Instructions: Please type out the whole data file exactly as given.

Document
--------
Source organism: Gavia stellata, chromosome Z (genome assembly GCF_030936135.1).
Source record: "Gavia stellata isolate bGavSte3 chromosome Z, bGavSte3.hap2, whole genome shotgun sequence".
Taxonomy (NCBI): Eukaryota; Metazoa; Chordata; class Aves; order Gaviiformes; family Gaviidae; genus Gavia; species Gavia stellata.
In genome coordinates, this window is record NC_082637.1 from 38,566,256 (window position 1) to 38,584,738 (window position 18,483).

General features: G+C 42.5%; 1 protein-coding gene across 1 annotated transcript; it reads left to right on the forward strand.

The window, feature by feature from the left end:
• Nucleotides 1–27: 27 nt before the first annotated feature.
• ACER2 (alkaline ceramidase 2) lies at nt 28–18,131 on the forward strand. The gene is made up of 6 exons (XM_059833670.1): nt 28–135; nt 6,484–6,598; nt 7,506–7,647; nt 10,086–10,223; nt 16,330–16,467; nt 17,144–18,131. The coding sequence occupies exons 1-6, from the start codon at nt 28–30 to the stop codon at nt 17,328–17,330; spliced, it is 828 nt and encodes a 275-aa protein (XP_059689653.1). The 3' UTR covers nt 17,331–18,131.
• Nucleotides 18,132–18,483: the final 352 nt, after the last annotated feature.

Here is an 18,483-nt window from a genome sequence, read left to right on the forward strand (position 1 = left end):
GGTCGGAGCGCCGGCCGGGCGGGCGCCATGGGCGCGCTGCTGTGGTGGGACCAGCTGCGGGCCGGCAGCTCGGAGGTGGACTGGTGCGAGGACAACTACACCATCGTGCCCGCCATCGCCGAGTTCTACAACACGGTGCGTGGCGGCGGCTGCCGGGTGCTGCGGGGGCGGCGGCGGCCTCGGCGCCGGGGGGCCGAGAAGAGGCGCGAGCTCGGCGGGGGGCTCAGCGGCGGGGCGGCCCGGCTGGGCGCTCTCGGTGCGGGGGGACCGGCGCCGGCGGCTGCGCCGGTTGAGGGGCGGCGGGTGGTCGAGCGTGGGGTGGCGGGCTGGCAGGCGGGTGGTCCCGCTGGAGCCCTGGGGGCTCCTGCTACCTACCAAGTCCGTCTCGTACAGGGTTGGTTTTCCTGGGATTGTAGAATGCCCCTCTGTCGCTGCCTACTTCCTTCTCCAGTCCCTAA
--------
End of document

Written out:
Source organism: Gavia stellata, chromosome Z (genome assembly GCF_030936135.1).
Source record: "Gavia stellata isolate bGavSte3 chromosome Z, bGavSte3.hap2, whole genome shotgun sequence".
Taxonomy (NCBI): Eukaryota; Metazoa; Chordata; class Aves; order Gaviiformes; family Gaviidae; genus Gavia; species Gavia stellata.
In genome coordinates, this window is record NC_082637.1 from 38,566,256 (window position 1) to 38,584,738 (window position 18,483).

General features: G+C 42.5%; 1 protein-coding gene across 1 annotated transcript; it reads left to right on the forward strand.

The window, feature by feature from the left end:
• Nucleotides 1–27: 27 nt before the first annotated feature.
• ACER2 (alkaline ceramidase 2) lies at nt 28–18,131 on the forward strand. The gene is made up of 6 exons (XM_059833670.1): nt 28–135; nt 6,484–6,598; nt 7,506–7,647; nt 10,086–10,223; nt 16,330–16,467; nt 17,144–18,131. The coding sequence occupies exons 1-6, from the start codon at nt 28–30 to the stop codon at nt 17,328–17,330; spliced, it is 828 nt and encodes a 275-aa protein (XP_059689653.1). The 3' UTR covers nt 17,331–18,131.
• Nucleotides 18,132–18,483: the final 352 nt, after the last annotated feature.

Here is an 18,483-nt window from a genome sequence, read left to right on the forward strand (position 1 = left end):
GGTCGGAGCGCCGGCCGGGCGGGCGCCATGGGCGCGCTGCTGTGGTGGGACCAGCTGCGGGCCGGCAGCTCGGAGGTGGACTGGTGCGAGGACAACTACACCATCGTGCCCGCCATCGCCGAGTTCTACAACACGGTGCGTGGCGGCGGCTGCCGGGTGCTGCGGGGGCGGCGGCGGCCTCGGCGCCGGGGGGCCGAGAAGAGGCGCGAGCTCGGCGGGGGGCTCAGCGGCGGGGCGGCCCGGCTGGGCGCTCTCGGTGCGGGGGGACCGGCGCCGGCGGCTGCGCCGGTTGAGGGGCGGCGGGTGGTCGAGCGTGGGGTGGCGGGCTGGCAGGCGGGTGGTCCCGCTGGAGCCCTGGGGGCTCCTGCTACCTACCAAGTCCGTCTCGTACAGGGTTGGTTTTCCTGGGATTGTAGAATGCCCCTCTGTCGCTGCCTACTTCCTTCTCCAGTCCCTAA